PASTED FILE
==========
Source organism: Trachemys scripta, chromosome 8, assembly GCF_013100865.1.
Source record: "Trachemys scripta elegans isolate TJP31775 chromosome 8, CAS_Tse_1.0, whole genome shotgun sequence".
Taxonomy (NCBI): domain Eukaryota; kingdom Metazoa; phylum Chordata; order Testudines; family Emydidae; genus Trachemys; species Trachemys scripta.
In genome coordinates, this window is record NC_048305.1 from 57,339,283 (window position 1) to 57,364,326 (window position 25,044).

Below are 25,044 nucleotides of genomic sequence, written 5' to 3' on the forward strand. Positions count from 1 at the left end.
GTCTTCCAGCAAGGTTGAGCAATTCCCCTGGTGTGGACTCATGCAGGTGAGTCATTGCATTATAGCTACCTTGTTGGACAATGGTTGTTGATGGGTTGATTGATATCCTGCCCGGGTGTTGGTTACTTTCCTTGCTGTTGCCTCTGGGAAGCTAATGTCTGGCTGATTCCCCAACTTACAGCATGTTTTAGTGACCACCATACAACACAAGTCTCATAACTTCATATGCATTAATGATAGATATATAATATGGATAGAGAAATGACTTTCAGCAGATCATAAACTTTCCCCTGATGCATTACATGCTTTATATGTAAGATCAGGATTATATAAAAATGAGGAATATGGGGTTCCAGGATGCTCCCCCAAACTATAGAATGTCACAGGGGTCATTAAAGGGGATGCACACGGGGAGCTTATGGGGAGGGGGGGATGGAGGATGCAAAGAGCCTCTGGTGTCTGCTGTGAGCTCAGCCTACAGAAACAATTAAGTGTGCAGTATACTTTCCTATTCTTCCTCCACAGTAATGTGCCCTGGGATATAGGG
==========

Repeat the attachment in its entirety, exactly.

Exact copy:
Source organism: Trachemys scripta, chromosome 8, assembly GCF_013100865.1.
Source record: "Trachemys scripta elegans isolate TJP31775 chromosome 8, CAS_Tse_1.0, whole genome shotgun sequence".
Taxonomy (NCBI): domain Eukaryota; kingdom Metazoa; phylum Chordata; order Testudines; family Emydidae; genus Trachemys; species Trachemys scripta.
In genome coordinates, this window is record NC_048305.1 from 57,339,283 (window position 1) to 57,364,326 (window position 25,044).

Below are 25,044 nucleotides of genomic sequence, written 5' to 3' on the forward strand. Positions count from 1 at the left end.
GTCTTCCAGCAAGGTTGAGCAATTCCCCTGGTGTGGACTCATGCAGGTGAGTCATTGCATTATAGCTACCTTGTTGGACAATGGTTGTTGATGGGTTGATTGATATCCTGCCCGGGTGTTGGTTACTTTCCTTGCTGTTGCCTCTGGGAAGCTAATGTCTGGCTGATTCCCCAACTTACAGCATGTTTTAGTGACCACCATACAACACAAGTCTCATAACTTCATATGCATTAATGATAGATATATAATATGGATAGAGAAATGACTTTCAGCAGATCATAAACTTTCCCCTGATGCATTACATGCTTTATATGTAAGATCAGGATTATATAAAAATGAGGAATATGGGGTTCCAGGATGCTCCCCCAAACTATAGAATGTCACAGGGGTCATTAAAGGGGATGCACACGGGGAGCTTATGGGGAGGGGGGGATGGAGGATGCAAAGAGCCTCTGGTGTCTGCTGTGAGCTCAGCCTACAGAAACAATTAAGTGTGCAGTATACTTTCCTATTCTTCCTCCACAGTAATGTGCCCTGGGATATAGGG